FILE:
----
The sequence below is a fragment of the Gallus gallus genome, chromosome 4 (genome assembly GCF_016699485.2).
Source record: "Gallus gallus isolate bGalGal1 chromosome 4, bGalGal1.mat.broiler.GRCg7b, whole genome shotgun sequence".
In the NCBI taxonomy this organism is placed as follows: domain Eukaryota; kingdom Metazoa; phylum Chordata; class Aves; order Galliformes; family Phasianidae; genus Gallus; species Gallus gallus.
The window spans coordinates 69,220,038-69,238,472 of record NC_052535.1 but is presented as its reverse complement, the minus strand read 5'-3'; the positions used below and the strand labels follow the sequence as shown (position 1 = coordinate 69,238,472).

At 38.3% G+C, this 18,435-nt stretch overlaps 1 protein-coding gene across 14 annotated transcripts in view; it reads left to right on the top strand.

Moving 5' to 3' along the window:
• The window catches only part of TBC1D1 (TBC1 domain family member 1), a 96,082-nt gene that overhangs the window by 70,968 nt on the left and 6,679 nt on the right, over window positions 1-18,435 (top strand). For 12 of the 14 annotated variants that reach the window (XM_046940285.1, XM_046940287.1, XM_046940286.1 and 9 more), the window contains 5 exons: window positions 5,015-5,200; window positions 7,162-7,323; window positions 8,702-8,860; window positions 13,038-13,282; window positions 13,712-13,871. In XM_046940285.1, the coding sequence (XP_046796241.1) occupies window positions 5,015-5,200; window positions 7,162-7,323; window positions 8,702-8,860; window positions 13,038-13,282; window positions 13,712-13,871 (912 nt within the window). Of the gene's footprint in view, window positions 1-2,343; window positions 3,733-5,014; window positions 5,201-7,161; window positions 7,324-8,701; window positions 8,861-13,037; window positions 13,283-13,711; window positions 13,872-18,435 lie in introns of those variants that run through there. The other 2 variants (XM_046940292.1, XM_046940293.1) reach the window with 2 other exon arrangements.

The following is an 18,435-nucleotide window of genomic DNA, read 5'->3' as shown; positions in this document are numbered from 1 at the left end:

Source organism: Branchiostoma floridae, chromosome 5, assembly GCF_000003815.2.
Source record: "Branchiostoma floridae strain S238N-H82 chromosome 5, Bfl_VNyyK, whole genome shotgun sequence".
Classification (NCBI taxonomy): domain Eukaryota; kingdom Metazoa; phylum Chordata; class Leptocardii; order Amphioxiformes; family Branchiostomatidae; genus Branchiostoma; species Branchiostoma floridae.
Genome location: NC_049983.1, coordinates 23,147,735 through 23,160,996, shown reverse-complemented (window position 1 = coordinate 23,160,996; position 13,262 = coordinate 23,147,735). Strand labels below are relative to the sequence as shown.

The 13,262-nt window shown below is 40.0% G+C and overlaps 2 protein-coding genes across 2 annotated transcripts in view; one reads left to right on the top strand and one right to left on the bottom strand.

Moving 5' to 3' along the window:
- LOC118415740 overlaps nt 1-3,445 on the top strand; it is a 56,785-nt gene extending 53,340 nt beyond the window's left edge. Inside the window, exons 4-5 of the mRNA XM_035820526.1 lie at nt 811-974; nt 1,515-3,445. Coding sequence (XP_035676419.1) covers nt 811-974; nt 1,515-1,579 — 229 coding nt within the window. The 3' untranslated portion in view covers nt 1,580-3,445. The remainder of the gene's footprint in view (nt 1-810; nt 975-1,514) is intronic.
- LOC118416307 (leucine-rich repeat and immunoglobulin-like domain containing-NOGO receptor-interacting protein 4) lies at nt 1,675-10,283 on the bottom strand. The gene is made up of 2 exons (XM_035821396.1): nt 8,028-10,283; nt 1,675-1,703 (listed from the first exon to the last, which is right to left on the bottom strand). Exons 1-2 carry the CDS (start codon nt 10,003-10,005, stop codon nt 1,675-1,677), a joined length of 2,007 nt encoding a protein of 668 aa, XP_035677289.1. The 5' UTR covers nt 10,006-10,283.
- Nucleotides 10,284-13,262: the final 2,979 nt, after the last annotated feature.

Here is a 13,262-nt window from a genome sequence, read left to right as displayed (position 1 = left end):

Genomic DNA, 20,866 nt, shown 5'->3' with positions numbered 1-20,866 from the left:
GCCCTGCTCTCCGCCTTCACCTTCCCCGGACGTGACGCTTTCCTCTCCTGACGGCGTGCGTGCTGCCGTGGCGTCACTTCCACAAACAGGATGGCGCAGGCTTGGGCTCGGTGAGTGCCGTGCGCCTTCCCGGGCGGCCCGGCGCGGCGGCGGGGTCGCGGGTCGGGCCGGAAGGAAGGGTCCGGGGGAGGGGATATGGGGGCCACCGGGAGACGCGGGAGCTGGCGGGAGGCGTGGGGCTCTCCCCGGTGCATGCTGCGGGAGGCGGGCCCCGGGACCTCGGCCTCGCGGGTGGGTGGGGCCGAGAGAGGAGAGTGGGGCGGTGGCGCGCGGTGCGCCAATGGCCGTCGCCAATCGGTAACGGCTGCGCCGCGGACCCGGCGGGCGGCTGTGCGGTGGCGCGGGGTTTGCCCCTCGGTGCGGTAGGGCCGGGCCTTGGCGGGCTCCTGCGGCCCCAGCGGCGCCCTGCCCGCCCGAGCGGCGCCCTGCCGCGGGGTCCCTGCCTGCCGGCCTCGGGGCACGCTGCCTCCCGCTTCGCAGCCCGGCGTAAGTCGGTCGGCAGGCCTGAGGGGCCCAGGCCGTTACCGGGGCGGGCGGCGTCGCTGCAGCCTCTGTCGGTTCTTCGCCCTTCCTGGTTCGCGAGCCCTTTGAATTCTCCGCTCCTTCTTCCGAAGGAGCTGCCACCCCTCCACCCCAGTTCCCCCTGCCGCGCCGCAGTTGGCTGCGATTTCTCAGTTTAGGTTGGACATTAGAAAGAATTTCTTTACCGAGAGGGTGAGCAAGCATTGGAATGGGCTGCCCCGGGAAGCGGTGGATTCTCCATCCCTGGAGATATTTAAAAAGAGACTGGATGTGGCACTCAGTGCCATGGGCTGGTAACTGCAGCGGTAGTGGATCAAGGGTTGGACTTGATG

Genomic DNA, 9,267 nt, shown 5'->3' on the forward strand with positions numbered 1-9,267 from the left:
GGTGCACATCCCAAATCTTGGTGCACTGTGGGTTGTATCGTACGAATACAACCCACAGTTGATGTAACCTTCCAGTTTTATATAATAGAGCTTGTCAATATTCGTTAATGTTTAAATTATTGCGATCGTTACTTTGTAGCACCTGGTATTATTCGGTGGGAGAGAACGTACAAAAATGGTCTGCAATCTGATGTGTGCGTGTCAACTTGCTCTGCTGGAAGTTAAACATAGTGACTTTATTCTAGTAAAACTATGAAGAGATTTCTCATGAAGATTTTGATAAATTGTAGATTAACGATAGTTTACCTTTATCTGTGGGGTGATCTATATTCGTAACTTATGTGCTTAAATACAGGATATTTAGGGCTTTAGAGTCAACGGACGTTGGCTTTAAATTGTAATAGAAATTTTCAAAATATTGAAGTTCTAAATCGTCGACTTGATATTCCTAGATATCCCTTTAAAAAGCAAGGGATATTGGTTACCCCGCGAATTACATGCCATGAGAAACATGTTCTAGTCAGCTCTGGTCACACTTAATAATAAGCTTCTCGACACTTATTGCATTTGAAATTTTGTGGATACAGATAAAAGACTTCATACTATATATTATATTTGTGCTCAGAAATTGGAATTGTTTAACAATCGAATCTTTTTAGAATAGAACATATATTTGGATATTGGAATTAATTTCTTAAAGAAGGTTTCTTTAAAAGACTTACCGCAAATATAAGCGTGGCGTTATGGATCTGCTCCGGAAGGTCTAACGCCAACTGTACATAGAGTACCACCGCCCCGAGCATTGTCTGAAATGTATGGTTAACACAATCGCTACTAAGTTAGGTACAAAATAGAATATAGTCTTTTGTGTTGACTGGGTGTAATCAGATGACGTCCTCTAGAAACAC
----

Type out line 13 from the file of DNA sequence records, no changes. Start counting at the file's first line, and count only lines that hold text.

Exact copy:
The 13,262-nt window shown below is 40.0% G+C and overlaps 2 protein-coding genes across 2 annotated transcripts in view; one reads left to right on the top strand and one right to left on the bottom strand.